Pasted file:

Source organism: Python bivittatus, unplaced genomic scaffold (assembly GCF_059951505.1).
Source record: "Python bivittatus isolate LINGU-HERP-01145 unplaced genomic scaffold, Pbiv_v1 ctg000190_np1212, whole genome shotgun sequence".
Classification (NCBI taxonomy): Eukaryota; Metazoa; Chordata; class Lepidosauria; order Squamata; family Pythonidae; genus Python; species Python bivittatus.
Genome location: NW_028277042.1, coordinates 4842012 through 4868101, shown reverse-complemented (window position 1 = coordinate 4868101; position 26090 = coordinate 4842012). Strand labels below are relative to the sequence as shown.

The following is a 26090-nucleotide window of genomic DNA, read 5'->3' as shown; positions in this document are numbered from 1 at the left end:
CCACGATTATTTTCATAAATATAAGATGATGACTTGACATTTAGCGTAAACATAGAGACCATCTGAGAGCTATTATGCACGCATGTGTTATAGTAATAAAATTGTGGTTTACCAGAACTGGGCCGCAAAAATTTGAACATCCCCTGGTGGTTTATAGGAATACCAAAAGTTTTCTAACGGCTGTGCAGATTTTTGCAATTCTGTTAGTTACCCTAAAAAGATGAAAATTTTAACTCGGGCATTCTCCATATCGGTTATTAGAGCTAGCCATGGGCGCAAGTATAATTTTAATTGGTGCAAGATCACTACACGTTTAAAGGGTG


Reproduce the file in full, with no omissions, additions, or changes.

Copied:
Source organism: Python bivittatus, unplaced genomic scaffold (assembly GCF_059951505.1).
Source record: "Python bivittatus isolate LINGU-HERP-01145 unplaced genomic scaffold, Pbiv_v1 ctg000190_np1212, whole genome shotgun sequence".
Classification (NCBI taxonomy): Eukaryota; Metazoa; Chordata; class Lepidosauria; order Squamata; family Pythonidae; genus Python; species Python bivittatus.
Genome location: NW_028277042.1, coordinates 4842012 through 4868101, shown reverse-complemented (window position 1 = coordinate 4868101; position 26090 = coordinate 4842012). Strand labels below are relative to the sequence as shown.

The following is a 26090-nucleotide window of genomic DNA, read 5'->3' as shown; positions in this document are numbered from 1 at the left end:
CCACGATTATTTTCATAAATATAAGATGATGACTTGACATTTAGCGTAAACATAGAGACCATCTGAGAGCTATTATGCACGCATGTGTTATAGTAATAAAATTGTGGTTTACCAGAACTGGGCCGCAAAAATTTGAACATCCCCTGGTGGTTTATAGGAATACCAAAAGTTTTCTAACGGCTGTGCAGATTTTTGCAATTCTGTTAGTTACCCTAAAAAGATGAAAATTTTAACTCGGGCATTCTCCATATCGGTTATTAGAGCTAGCCATGGGCGCAAGTATAATTTTAATTGGTGCAAGATCACTACACGTTTAAAGGGTG